John Vitale


1919 - John Vitale (Born Cinisi, Sicily, June 24, 1876. Killed Detroit, MI, Sept. 28, 1920). Following the murder of Sam Giannola, sole surviving Giannola brother Vito made no apparent effort to take the reins of the Giannola faction. That organization splintered further, allowing John Vitale (reportedly unrelated to Agostino Vitale) to become the most powerful underworld boss in Detroit. There was little break in the gang war, as Vitale found he still had many enemies among the Detroit East Siders. Law enforcement in this period noted the presence in Detroit of gunmen they believed had been imported from New York, New Jersey and Pennsylvania.

1920 - Gunmen of Vitale's mob opened fire on East Side leader Giuseppe Manzello in the summer of 1920. Manzello was killed, and his aide was seriously wounded. Manzello's murder motivated his followers to bring down the Vitale organization. After a series of successful counterattacks against Vitale, the East Side forces got the boss himself. Vitale was murdered on Sept. 28, 1920, at Marantette Street near Fourteenth Street on Sept. 28, 1920.

Angelo Meli


1920 - Angelo Meli (Born San Cataldo, Sicily, Feb. 10, 1897. Died Fort Lauderdale, FL, Dec. 1, 1969.) Meli, apparent standard-bearer for the Giannola loyalists, was regarded as top man in the Detroit Mafia following the assassination of Vitale. He was an unlikely leader from the Terrasini- and Cinisi-based faction, as his San Cataldo birthplace in the Province of Caltanissetta was far inland, south and east, of the other leaders' native towns.

With the treacherous Vitale out of the way, the East Siders made efforts to develop a coherent regional Mafia that could peacefully reap the profits of Prohibition Era bootlegging rackets. Meli and his allies, including Giovanni "Papa John" Priziola (reportedly from the inland community of Partinico in the Province of Palermo), Guglielmo "Black Bill" Tocco and Joseph Zerilli began absorbing, forming alliances with or eliminating other gangs in the Detroit area. (Former Vitale lieutenant Cesare "Chester" LaMare, influential in areas to the south and west of the city, as well as within the City of Hamtramck, may have been an early convert to the Meli-led Mafia.) The consolidation efforts appear to have been aided by Salvatore Catalanotte.

1924 - Salvatore Catalanotto (Born Alcamo, Sicily, Feb. 14/15, 1893/1894. Died Detroit, MI, Feb. 14, 1930.) Different dates of birth have been recorded for Catalanotte - he reported Feb. 15, 1893, on his 1917 draft registration, but Feb. 14, 1894, was recorded on his death certificate. Originally from Alcamo (some report he was from the inland community of Salemi) in the Sicilian province of Trapani, Catalanotte was initially part of the Mirabile organization. He became an important figure in arranging peaceful Prohibition Era cooperation of rival Mafia factions in the Detroit area. Some credit him with resolving the old feud between the former Giannola and Vitale factions. Catalanotte settled in Grosse Pointe.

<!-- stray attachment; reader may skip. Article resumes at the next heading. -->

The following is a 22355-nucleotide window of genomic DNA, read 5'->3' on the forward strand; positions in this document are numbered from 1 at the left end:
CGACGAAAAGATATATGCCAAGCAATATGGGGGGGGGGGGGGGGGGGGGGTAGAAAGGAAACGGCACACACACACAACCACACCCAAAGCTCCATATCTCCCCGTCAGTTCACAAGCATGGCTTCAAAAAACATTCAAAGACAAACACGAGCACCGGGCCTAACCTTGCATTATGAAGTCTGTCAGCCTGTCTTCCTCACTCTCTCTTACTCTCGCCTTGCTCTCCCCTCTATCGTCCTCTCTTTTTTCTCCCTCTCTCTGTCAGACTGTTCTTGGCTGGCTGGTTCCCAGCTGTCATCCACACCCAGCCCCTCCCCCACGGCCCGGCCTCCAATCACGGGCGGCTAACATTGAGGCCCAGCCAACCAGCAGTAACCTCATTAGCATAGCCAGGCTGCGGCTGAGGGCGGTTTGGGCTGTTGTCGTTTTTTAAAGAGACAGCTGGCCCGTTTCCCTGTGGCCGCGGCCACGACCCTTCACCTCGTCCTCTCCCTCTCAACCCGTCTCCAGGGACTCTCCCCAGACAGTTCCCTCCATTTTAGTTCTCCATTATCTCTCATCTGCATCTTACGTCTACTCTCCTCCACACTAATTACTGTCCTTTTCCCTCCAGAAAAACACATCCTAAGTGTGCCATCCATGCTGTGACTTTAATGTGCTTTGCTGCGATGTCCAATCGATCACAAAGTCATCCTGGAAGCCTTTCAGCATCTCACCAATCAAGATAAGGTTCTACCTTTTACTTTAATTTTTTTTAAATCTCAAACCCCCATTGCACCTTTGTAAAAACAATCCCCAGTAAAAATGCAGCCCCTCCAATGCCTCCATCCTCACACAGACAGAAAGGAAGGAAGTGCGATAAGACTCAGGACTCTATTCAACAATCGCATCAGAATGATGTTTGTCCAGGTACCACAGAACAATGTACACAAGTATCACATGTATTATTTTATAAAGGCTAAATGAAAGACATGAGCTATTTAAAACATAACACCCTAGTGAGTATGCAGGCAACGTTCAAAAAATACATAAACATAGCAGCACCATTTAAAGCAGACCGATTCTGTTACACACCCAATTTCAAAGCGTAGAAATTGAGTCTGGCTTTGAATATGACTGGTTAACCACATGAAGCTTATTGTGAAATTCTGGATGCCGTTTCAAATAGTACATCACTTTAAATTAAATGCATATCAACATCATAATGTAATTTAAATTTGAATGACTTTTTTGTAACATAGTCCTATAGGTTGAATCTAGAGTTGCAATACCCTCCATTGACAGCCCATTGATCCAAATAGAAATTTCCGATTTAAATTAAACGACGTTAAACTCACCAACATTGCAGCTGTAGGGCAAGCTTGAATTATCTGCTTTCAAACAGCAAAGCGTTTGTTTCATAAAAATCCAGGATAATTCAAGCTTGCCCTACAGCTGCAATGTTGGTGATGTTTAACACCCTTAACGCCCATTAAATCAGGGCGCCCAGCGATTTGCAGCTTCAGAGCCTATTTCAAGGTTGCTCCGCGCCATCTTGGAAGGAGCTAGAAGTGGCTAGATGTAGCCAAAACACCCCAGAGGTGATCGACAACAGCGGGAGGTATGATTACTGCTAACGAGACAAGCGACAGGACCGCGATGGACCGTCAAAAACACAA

1930 - Early in 1930, Catalanotte became seriously ill. According to his certificate of death, his last day alive was his thirty-sixth birthday. He died of influenza and pneumonia on Valentine's Day of 1930. With the death of the peacemaker, Detroit's underworld once again fractured into competing factions.

1930 - Gaspare Milazzo (Born Castellammare del Golfo, Sicily, April 25, 1887. Killed Detroit, MI, June 1, 1930.) Milazzo, who apparently used his mother's maiden name of Scibilia and the surname Lombardo as aliases, was originally from the seaside community of Castellammare del Golfo in the Sicilian province of Trapani. Leader of an interstate network of Castellammarese Mafiosi in the U.S. and longtime enemy of the Buccellato clan, Milazzo relocated to Detroit in the mid-1920s (following stops in Pennsylvania and California) after escaping prosecution for New York and New Jersey murders related to the Buccellato feud. He may have found Catalanotte, whose Sicilian hometown bordered Castellammare, to be a natural ally. In recognition of his close ties to underworld leaders across the country and the usefulness of his Castellammarese faction in Detroit, Milazzo was welcomed into the Detroit leadership panel and appears to have served as Detroit-area representative to interstate and national Mafia meetings. He may have succeeded Catalanotte in this role. Some have concluded that Milazzo was the sole local Mafia boss during this period, but that appears to be a misinterpretation of his representative position.

Cesare Lemare


1930 - Cesare "Chester" LaMare (Born Ripacandida, Italy, Jan. 6, 1887. Killed Detroit, MI, Feb. 7, 1931). Encouraged by new New York-based Mafia boss of bosses Giuseppe Masseria and perhaps supported by Salvatore Catalanotte's brother Joseph, LaMare broke away from other Detroit bosses following the death of Catalanotte. LaMare sought to establish himself as the top man in the region, though his origin in the Potenza province of mainland Italy made him an outsider to the Sicilian Mafiosi.